Traffic lanes exist to organize the traffic flow, helping minimize the risk of accidents. But, if drivers fail to stay in their lanes, they could cause accidents that may involve several vehicles and significant damage. Drivers who are guilty of this action can be held liable for their negligence. If you were injured in a car accident because of a negligent driver who did not stay in their lanes, you may be able to seek compensation for the injuries you have suffered. 

When Could a Driver Violate Lane Rules?

Drivers on roadways divided into at least two clearly marked lanes must drive their car in one lane. If they wish to change lanes, they must ensure it is safe to do so. Failing to maintain a lane can happen when the driver falls asleep while driving, fails to check the blind spot, and drives while distracted.

I am sure we have all been through a situation like this: You are driving along a multi-lane road and proceed to change or merge lanes, only to quickly swerve back or get honked by another ongoing vehicle in your blind spot. Indeed, failuring to check your blindspot can create a dangerous situation for both you and those around you, plus you will be held responsible if you get into an accident. Check out this guide to find out the best ways to check your blindspots to avoid accidents.

Determining Liability

Fault for car accidents that result from the failure of a driver to stay in one lane is determined based on negligence. Proving negligence involves proving that the person has had a duty of care to the victim and breached this duty, resulting in the victims’ injuries. 

Every driver who applies for a driver’s license agrees to follow all traffic laws which include those that govern lane changes. Thus, a driver has a duty of care to other people on the roadway to maintain their lane. Failing to safely change lanes is a violation of the law.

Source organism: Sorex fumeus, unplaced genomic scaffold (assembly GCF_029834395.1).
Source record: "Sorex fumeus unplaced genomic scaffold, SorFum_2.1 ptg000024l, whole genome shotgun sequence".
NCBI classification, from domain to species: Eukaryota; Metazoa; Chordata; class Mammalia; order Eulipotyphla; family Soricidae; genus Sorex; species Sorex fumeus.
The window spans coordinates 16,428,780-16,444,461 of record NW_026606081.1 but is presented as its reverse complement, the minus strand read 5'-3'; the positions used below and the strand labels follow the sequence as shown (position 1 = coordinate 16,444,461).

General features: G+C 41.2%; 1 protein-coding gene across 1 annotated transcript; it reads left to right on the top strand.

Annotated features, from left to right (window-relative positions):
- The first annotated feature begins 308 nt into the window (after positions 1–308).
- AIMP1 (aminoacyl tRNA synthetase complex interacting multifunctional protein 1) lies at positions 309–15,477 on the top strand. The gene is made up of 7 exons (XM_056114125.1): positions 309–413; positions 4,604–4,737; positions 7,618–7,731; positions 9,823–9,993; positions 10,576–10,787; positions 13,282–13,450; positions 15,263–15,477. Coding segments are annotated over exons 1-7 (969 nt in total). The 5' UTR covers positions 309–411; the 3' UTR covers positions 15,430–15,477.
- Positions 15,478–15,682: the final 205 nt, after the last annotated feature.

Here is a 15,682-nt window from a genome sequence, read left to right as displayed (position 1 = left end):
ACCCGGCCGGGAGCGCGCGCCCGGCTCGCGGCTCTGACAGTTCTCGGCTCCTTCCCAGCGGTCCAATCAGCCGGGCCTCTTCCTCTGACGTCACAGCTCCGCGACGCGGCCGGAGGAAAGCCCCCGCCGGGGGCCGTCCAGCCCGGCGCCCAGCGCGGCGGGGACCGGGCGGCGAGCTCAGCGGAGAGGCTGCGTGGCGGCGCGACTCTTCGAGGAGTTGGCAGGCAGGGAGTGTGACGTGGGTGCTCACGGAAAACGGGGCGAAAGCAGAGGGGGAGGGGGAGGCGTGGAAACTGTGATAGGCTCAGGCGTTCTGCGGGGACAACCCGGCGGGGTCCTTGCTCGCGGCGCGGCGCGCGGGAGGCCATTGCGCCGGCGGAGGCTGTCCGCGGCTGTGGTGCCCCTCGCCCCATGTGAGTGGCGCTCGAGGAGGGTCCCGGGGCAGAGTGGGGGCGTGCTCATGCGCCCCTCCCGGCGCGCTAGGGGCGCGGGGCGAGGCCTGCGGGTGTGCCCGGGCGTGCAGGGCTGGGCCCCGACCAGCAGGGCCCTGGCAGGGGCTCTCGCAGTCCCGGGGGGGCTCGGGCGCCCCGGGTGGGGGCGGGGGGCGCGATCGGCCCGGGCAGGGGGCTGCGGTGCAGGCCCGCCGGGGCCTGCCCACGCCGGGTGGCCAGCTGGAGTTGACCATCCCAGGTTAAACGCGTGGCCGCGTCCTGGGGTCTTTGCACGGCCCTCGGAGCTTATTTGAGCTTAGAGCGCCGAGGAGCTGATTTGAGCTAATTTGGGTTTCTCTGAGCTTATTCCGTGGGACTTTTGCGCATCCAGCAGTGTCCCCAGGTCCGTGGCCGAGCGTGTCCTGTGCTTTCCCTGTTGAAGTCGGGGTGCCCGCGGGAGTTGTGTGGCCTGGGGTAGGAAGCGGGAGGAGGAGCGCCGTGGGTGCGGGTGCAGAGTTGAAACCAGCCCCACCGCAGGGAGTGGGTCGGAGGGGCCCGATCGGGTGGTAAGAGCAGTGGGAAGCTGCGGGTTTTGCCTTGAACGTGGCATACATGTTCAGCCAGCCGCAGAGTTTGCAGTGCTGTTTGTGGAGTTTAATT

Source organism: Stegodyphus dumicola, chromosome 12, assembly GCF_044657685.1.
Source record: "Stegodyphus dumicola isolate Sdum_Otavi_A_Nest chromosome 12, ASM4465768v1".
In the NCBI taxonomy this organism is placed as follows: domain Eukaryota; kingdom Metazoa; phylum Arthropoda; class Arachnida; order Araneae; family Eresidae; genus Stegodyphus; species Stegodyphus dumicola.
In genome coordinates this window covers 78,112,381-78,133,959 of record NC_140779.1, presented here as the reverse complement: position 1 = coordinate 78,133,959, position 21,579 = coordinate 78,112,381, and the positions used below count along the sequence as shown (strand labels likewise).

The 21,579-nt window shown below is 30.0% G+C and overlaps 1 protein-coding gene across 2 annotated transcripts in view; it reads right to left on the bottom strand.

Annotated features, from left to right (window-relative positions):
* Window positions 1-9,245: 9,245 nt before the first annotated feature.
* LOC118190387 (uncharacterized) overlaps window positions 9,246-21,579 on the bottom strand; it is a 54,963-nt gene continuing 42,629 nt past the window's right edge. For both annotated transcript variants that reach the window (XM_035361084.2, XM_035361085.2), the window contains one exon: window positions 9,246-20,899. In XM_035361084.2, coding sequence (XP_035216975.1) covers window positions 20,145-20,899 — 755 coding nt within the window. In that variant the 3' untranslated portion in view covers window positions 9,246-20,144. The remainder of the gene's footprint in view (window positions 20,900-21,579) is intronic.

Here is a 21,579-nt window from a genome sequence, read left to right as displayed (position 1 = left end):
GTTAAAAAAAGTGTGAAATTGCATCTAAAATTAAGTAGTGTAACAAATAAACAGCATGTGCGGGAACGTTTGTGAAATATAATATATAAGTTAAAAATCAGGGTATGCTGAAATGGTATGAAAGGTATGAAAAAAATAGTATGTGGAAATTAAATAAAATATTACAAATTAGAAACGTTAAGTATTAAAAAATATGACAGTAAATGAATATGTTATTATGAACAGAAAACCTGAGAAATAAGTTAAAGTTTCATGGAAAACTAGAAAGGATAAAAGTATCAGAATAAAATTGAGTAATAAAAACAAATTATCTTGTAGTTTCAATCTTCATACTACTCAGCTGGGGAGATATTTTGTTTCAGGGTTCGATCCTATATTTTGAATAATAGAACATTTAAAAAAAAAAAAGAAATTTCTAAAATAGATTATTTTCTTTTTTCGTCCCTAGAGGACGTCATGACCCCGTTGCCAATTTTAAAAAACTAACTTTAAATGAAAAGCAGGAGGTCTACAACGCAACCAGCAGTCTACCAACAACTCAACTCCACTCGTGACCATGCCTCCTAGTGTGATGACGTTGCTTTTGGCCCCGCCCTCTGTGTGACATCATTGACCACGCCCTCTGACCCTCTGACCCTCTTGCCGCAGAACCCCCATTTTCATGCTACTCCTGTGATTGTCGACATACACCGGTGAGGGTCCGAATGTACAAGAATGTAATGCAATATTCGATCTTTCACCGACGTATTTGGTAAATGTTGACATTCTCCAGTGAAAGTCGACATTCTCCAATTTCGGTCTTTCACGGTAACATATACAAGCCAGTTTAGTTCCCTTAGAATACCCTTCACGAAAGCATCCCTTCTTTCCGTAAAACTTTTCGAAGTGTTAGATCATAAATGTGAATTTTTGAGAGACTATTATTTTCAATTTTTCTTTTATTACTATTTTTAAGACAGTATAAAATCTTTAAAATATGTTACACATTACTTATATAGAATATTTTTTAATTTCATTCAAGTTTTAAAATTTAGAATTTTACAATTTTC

What to Expect when the Victim Is Partially At-Fault

When the victim is found to have also contributed to the crash, they are not entirely barred from recovering monetary compensation. In California, injured parts can collect damages even if they are 99% at fault for the crash. But, the courts will decrease the award of the plaintiff by their percentage of fault. 

How to Prove the Other Driver’s Negligence

A motorist who drifts into another lane even if it is not safe to do so may not admit fault. That is why evidence must be collected to prove negligence. Car accident attorneys can help victims gather evidence like traffic camera footage of the car accident and police reports. But, victims can also take photos of traffic flow, vehicle damage, traffic signs, and lane markers right after the accident, if they are physically able to do so. In addition, they can speak to witnesses and get their contact information. Their lawyer can speak with these witnesses in an interview as they conduct their investigation.